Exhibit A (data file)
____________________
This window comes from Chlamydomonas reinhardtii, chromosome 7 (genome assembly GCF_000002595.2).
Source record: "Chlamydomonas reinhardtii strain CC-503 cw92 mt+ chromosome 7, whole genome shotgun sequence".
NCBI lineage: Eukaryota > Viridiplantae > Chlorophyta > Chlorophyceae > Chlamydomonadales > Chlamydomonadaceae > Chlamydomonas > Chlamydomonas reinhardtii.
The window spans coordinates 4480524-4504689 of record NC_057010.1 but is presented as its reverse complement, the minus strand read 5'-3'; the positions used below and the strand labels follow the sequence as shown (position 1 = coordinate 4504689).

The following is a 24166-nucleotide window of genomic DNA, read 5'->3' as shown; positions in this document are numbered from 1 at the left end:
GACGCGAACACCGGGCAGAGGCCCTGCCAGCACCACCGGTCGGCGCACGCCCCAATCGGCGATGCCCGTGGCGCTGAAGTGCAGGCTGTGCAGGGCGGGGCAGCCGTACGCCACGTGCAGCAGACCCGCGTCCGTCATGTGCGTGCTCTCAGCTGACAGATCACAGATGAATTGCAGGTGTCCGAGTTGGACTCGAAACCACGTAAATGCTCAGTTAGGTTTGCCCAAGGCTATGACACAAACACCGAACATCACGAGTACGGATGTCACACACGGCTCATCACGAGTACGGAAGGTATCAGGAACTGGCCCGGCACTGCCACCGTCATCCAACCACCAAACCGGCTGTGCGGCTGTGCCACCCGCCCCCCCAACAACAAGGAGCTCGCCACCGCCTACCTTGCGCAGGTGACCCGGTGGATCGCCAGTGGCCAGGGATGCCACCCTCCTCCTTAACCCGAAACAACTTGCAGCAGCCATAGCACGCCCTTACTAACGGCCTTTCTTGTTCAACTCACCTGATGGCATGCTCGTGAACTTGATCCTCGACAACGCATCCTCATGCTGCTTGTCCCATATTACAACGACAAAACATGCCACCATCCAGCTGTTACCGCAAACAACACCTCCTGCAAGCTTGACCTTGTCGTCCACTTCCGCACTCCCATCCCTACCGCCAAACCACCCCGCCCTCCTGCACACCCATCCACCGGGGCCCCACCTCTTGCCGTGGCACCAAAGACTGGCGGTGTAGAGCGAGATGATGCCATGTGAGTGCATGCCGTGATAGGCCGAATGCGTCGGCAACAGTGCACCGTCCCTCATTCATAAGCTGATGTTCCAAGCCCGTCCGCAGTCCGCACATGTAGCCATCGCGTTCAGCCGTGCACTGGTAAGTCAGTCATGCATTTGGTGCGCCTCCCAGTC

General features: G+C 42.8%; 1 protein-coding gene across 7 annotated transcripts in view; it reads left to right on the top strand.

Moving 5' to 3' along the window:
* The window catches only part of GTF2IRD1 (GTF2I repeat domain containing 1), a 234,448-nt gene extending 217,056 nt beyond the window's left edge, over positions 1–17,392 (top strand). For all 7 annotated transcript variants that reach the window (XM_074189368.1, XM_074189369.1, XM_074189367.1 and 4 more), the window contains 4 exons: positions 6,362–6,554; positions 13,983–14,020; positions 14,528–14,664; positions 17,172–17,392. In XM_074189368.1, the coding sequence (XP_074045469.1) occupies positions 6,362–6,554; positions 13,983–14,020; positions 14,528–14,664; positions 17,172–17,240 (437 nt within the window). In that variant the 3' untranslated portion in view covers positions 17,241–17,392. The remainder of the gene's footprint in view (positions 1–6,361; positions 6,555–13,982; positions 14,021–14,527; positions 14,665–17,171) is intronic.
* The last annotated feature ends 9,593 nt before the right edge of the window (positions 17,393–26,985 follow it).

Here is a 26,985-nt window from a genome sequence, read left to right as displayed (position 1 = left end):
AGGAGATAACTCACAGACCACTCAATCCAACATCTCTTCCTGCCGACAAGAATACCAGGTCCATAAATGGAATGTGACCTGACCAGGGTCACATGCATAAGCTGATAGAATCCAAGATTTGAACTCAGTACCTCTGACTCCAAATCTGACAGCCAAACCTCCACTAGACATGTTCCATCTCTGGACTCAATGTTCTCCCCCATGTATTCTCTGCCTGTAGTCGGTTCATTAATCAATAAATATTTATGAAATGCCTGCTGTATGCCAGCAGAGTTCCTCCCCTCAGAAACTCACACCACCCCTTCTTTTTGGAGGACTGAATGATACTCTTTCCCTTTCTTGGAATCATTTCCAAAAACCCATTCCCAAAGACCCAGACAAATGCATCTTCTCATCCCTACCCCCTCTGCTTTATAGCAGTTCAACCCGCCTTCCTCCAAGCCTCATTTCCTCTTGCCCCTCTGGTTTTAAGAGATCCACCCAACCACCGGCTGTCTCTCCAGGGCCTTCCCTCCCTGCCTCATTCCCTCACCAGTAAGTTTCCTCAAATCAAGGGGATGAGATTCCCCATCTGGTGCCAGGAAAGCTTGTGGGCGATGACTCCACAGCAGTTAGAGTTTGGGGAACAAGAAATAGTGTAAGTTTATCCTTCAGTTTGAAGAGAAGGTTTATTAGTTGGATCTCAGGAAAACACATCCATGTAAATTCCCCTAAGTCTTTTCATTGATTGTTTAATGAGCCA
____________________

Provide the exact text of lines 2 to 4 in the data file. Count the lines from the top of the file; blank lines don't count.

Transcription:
Source record: "Chlamydomonas reinhardtii strain CC-503 cw92 mt+ chromosome 7, whole genome shotgun sequence".
NCBI lineage: Eukaryota > Viridiplantae > Chlorophyta > Chlorophyceae > Chlamydomonadales > Chlamydomonadaceae > Chlamydomonas > Chlamydomonas reinhardtii.
The window spans coordinates 4480524-4504689 of record NC_057010.1 but is presented as its reverse complement, the minus strand read 5'-3'; the positions used below and the strand labels follow the sequence as shown (position 1 = coordinate 4504689).